Being, Belonging, Becoming: Minnesota's Adolescent Health Action Plan

Healthy Youth Development


Adolescent Development: “...the ongoing growth process in which all youth are engaged in attempting to 1) meet their basic personal and social needs to be safe, feel cared for, be valued, be useful, and be spiritually grounded, and 2) build skills and competencies that allow them to function and contribute in their daily lives.”

KAREN PITTMAN

Adolescent development is a process that all youth experience as they move through their teenage years toward adulthood. There are specific developmental tasks that all youth need to accomplish in order to enter adulthood well-prepared, yet young people develop in unique ways as they move through adolescence. This is known as “youth development.” The developmental tasks of adolescence build on the developmental experiences of childhood and lay the foundation for adulthood.

The developmental tasks of adolescence are best described by the theme of being, belonging and becoming:

Three stars aligned vertically stating: Being, Belonging, Becoming.

Being refers to “defining who I am” (physical, psychological, spiritual) and has to do with personal values, attitudes, knowledge and behaviors. These developmental tasks revolve around defining a clear sense of identity, a positive sense of self worth and control over one’s life.

Belonging refers to “finding my place in the world” and has to do with a young person’s fit with their environment (physical, social, community). These developmental tasks focus on the ability to form healthy relationships with others, using available support systems, finding a valued place in their world and finding ways to be useful to others.

Becoming refers to “achieving my personal goals, hopes and aspirations.” These developmental tasks include mastering social skills, developing lifelong learning habits, developing a sense of curiosity and exploration, seeing a promising future with real opportunities, acquiring skills to participate in our economy and establishing a respect for diversity

Young people who successfully complete these developmental tasks are better prepared to make a successful transition from adolescence into adulthood. Supporting youth as they grapple with the changes and challenges of adolescence contributes to their health and well-being. Clearly, young people who are not given healthy outlets for growth are likely to find potentially harmful alternatives.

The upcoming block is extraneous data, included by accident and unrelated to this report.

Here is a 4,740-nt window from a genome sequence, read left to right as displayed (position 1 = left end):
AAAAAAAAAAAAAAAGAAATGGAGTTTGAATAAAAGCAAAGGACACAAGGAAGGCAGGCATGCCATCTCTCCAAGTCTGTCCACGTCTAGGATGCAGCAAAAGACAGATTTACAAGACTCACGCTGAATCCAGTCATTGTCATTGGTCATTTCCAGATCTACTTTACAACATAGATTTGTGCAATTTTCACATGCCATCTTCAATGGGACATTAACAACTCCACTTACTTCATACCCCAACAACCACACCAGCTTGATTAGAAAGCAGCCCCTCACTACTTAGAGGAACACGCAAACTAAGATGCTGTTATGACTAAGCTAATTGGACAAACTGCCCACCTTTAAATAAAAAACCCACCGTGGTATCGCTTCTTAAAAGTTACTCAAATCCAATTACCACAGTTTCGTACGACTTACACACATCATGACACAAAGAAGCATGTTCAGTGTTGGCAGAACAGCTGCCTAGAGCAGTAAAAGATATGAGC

Healthy youth development is a process. The goal is to support young people as they engage in and move through this process in healthy ways. To develop in healthy ways, young people need:

  • Opportunities to develop and strengthen connections to caring, supportive, responsible adults, including parents, family members, and other adults. Young people need healthy relationships with a circle of people who provide high expectations, support and guidance.
  • Opportunities for active learning. These opportunities help young people develop critical thinking and reasoning skills.
  • Opportunities to develop and sharpen social skills. Youth need effective social skills in order to develop healthy relationships and become successfully involved in the world around them. These skills include an ability to understand emotions and practice self discipline, work with others, develop decision-making and problem-solving skills, develop effective communication skills, etc.
  • Opportunities to experiment in healthy ways. Experimentation is the process by which adolescents “try on” new behaviors, beliefs and values. Teens need opportunities to safely explore and experiment.
  • Opportunities for real participation. This includes opportunities for leadership, for giving back to others and for participating in a full range of community life.
  • Opportunities to succeed. Adolescents need opportunities to explore their diverse interests without criticism. They also need to be recognized for their involvement and successes in these activities.
  • Opportunities for exposure to the world of work. This includes career training, volunteer community service and job experience.
  • Opportunities to develop and strengthen a sense of citizenship. This includes experiences that build an understanding of our nation’s values and history, the young person’s community, and their racial, ethnic or cultural group. These opportunities strengthen the desire of young people to
    contribute to the broader good.
  • Safety. Young people need safety at home, school and in the community.

In general, adolescents need to be surrounded by safe places, challenging experiences and caring people to develop in healthy ways.

“In addition to skills, young people must have a solid sense of safety and structure, membership and belonging, mastery and sense of purpose, responsibility and self worth.”

KAREN PITTMAN
Keeping the glass full:
Prevention plus promotion
equals youth success